The allergen immunotherapy market is split into subcutaneous immunotherapy (SCIT) and sublingual immunotherapy (SLIT). Market estimates vary and reflect the heterogenicity of clinical practice across geographies as well as the fragmented nature of the supply chain. For instance, in the US a large element of the market consists of unlicensed “home brew” preparations, whilst in Europe there are still a significant number of “traditional” preparations that have not been scrutinised against recent marketing approval guidelines. Regulatory standards, such as those of the FDA in the US and TAV (Therapieallergene-Verordnung) in Germany, are seeking to ensure that essential quality criteria regarding manufacture, clinical efficacy, and batch consistency are adhered to.
In Europe, partly to ensure continued treatment availability, the application of these standards has been phased in gradually; allowing sufficient time for what are typically smaller businesses to either generate the necessary clinical evidence or to decide to allow the product to be withdrawn. This is leading to industry consolidation, with the larger, better-funded companies gaining share from the smaller, often local, players. A similar effect is expected to happen in the US as more products with sound clinical data are subjected to FDA scrutiny, gain market approval and, over time, take share. Here, the approved treatments would address single allergens (or tightly related allergens), with the traditional treatments remaining the choice for multiple allergies.
The global AIT market was estimated at being worth between $1.6bn and $1.9bn in 2019. SCIT accounted for c $1.0bn, SLIT was c $0.7bn, with an overlapping eclectic mix of products (including some diagnostics) clouding the picture. A number of industry observers expect SLIT to show growth, especially in the US, as recently approved products such as Odactra and Ragwitek (ALK-Abello), Grastek (ALK-Abello/MSD), and Oralair (Stallergenes) gain market traction. Europe accounted for 69.1% of the global market in 2019, with growth driven by SLIT therapies; allergic rhinitis (due to grass, weed, and tree pollens) was the largest indication, with a 71.9% share.
Medium term growth expectations cluster around two figures: c 7% and c 10%. For instance, Industry Research is forecasting a 6.9% five-years CAGR to reach a $2.0bn value, with Technavio forecasting a similar 7.1%, whilst Grand View Research and Vision Research are expecting a more ambitious 9.0% to $3.1bn and 11.7% to $3.7bn respectively. For context, the global allergy diagnostics and therapeutics market (ie mainly symptomatic treatments) is valued at c $33.2bn and expected to grow at 6.2% CAGR. From our perspective, we are expecting market growth rates of c 6% CAGR over the next five years.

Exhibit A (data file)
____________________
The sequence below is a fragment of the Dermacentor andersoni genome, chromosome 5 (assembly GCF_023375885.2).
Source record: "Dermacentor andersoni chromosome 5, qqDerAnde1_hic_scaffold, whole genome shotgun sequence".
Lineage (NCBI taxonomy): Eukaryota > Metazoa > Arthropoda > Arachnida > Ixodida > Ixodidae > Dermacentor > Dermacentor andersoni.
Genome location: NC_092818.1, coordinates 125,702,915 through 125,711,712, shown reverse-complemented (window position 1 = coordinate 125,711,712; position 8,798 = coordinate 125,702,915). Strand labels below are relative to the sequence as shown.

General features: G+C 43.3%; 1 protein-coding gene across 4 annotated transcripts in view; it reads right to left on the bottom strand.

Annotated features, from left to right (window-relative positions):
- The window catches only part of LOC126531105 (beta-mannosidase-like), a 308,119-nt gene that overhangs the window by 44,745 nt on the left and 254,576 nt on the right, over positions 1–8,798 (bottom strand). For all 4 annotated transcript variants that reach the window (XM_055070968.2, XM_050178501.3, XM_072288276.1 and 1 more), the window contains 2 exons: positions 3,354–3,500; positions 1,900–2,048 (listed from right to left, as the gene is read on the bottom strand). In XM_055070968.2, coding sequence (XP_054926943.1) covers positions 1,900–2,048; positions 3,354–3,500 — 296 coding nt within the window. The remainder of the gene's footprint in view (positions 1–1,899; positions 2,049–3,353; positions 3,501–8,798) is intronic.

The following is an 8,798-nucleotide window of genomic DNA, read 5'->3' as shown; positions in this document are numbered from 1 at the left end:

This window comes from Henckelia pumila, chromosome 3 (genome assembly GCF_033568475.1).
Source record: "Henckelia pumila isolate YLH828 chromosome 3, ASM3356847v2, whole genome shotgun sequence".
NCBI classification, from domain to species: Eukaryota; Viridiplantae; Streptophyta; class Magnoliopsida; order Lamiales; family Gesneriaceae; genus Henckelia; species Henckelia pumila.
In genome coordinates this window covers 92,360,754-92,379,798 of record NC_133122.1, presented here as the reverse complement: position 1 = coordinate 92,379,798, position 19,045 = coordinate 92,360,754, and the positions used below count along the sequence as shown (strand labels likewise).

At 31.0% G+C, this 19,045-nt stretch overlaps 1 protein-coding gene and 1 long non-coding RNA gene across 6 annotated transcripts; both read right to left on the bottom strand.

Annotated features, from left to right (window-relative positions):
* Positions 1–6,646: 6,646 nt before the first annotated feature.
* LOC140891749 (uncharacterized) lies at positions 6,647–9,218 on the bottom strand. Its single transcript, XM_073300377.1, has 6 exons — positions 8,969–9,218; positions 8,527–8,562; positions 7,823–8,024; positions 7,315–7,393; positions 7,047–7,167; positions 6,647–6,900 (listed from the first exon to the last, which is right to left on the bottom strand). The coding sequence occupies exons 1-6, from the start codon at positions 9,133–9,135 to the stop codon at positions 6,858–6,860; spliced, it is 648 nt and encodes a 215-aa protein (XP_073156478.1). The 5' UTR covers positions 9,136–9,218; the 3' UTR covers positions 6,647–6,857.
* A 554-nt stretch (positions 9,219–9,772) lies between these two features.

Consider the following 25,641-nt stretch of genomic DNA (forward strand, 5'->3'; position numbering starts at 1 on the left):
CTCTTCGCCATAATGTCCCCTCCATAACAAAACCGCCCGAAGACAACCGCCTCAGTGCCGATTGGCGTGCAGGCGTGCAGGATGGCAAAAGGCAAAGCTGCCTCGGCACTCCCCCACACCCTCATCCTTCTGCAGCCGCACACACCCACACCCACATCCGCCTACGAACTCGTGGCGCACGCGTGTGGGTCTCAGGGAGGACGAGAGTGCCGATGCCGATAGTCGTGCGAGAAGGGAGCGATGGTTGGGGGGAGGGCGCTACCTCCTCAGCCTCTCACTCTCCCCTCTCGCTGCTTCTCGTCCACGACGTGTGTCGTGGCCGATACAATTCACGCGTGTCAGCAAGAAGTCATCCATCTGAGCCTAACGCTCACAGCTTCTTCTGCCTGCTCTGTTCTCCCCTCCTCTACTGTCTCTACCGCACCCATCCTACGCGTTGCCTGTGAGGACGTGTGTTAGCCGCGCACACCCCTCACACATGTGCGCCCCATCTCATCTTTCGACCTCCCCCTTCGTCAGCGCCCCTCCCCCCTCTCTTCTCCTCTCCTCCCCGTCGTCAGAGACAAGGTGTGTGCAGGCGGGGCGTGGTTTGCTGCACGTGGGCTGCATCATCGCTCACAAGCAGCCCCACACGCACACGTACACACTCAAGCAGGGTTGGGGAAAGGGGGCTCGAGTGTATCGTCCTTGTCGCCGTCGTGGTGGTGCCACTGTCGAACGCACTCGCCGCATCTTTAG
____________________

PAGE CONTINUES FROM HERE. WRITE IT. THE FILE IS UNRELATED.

In the near term, COVID-19 has directly impacted volumes, notably in countries where allergy clinics are sited within hospitals rather than being standalone. This tends to be the case in southern Europe and is particularly seen in the reduced consultations in Italy and Spain as hospitals directed scarce resources towards COVID-19 treatment. Most allergy centres were open again by late-May, but the possibility of further waves creating disruption remains a factor. Over time we expect the resultant budgetary overspends to result in pricing pressures across the industry for non-critical treatments, with allergy immunotherapies unlikely to escape unscathed.
Allergy Therapeutics is a strong player in Europe, with established commercial operations in 21 markets, either directly (in seven geographies, with c 140 salespeople) or through distribution partnerships (14 in typically smaller regions). These have been created through a combination of sustained organic investment coupled with judicious acquisitions, such as Alerpharma in 2015 that bolstered the Spanish presence. Germany is the largest revenue contributor, with 61% of sales, (Exhibit 2) followed some way behind by Spain, 10%, then Italy and Austria, 7% each, Netherlands 4%, and Switzerland and the UK, with 3% apiece.
Germany is the largest AIT market in Europe and has been a key corporate focus over the past two decades, with 140 staff at the subsidiary Bencard Allergie. Growth remains strong with consistent share gains. The aim of reducing dependence on the German market has seen targeted investment in other promising countries. The Spanish market continues to show solid growth with the preference for SCIT products playing to the company’s strengths (Acarovac Plus is their biggest seller). Italy, the fourth largest market, has been beset by pricing pressures amid economic uncertainties. It is dominated by SLIT products, but the company’s range is sufficiently distinct to maintain its market share.